Thanks <img alt="" class="inlineimg" src="http://www.mothering.com/discussions/images/smilies/smile.gif" style="border:0px solid;" title="smile"><br><br>
The TV situation was handled wrong- FIL was angry because the kids just run loose around the house (through the other apartments, except for mine) and do what they want. The girl just ran into the house and turned on the TV without asking.<br><br>
It is way more than kids just being blunt.<br><br>
It is also hard for us to have any say in it because DH & I are 19- the kids dont see us as different, but their parents don't view us as equals. If we were to have a talk about the children, they'd be horribly offended because we're "the kids". FIL has also expressed frustrations about these children.<br><br>
The more I think about it- the stranger it seems. We're all afraid to step on someone else's toes. I suppose we don't want to create tension in our household but I don't know how we can stand these kids just driving us batty. MILs laptop even got broken once! They're really bad (I hate to use that term) but no one does anything. I suppose I should start.
 

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<div>Originally Posted by <strong>WindyCityMom</strong> <a href="/community/forum/post/15363393"><img alt="View Post" class="inlineimg" src="/community/img/forum/go_quote.gif" style="border:0px solid;"></a></div>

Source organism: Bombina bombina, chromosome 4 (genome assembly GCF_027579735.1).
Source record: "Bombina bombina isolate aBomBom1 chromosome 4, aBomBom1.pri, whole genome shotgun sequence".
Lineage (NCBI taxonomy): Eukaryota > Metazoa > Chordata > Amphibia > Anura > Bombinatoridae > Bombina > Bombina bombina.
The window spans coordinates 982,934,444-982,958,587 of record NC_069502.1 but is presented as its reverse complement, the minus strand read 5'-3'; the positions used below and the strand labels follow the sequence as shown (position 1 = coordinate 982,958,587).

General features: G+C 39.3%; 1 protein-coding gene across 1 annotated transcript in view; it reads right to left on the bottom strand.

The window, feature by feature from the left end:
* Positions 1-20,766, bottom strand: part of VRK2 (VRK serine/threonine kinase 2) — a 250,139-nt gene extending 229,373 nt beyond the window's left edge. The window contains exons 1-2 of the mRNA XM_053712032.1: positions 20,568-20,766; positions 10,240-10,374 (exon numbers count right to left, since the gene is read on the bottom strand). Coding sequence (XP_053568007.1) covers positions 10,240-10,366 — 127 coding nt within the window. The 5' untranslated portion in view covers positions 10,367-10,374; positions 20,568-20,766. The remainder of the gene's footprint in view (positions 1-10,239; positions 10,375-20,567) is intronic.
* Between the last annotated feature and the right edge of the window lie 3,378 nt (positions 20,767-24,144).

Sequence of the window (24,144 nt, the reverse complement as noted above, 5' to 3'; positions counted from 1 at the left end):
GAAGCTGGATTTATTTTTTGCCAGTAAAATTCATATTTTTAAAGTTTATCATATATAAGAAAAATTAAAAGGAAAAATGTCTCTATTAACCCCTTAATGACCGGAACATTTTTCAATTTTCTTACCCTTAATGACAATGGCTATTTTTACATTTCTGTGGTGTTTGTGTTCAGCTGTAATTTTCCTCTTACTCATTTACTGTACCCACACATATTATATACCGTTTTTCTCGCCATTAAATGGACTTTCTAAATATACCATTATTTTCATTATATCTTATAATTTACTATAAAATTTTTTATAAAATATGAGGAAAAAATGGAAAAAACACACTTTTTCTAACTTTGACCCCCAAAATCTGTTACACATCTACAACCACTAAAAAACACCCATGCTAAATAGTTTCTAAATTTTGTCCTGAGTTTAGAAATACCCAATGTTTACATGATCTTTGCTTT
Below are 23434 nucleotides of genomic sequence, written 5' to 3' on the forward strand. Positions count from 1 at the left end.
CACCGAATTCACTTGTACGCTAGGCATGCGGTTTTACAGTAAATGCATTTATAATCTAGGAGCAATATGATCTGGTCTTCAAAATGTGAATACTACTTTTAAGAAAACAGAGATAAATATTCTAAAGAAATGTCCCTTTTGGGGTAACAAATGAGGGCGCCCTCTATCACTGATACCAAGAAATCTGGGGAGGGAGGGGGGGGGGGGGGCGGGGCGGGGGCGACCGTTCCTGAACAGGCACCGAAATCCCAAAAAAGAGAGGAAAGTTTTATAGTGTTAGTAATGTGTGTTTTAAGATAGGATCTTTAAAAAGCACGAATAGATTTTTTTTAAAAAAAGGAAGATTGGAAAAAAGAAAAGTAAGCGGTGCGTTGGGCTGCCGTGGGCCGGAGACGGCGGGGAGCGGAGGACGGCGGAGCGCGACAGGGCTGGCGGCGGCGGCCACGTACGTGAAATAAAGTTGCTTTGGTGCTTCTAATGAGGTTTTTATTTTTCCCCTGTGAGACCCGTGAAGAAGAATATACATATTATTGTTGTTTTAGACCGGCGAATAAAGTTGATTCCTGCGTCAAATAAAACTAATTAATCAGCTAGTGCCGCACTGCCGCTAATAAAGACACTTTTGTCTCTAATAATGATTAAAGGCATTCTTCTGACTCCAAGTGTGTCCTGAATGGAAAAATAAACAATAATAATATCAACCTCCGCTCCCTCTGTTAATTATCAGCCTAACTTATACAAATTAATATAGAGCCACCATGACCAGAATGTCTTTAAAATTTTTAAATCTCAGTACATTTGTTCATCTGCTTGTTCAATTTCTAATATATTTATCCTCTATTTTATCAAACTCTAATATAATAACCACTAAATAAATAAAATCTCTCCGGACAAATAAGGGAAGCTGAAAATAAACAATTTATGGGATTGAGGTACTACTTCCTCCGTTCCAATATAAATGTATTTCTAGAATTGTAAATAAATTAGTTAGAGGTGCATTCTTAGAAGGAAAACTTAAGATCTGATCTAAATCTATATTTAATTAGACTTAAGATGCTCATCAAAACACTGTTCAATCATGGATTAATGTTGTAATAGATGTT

<div style="font-style:italic;">It is also hard for us to have any say in it because DH & I are 19- the kids dont see us as different, but their parents don't view us as equals. If we were to have a talk about the children, they'd be horribly offended because we're "the kids". FIL has also expressed frustrations about these children.<br><br>
The more I think about it- the stranger it seems. We're all afraid to step on someone else's toes. I suppose we don't want to create tension in our household but I don't know how we can stand these kids just driving us batty. MILs laptop even got broken once! They're really bad (I hate to use that term) but no one does anything. I suppose I should start.</div>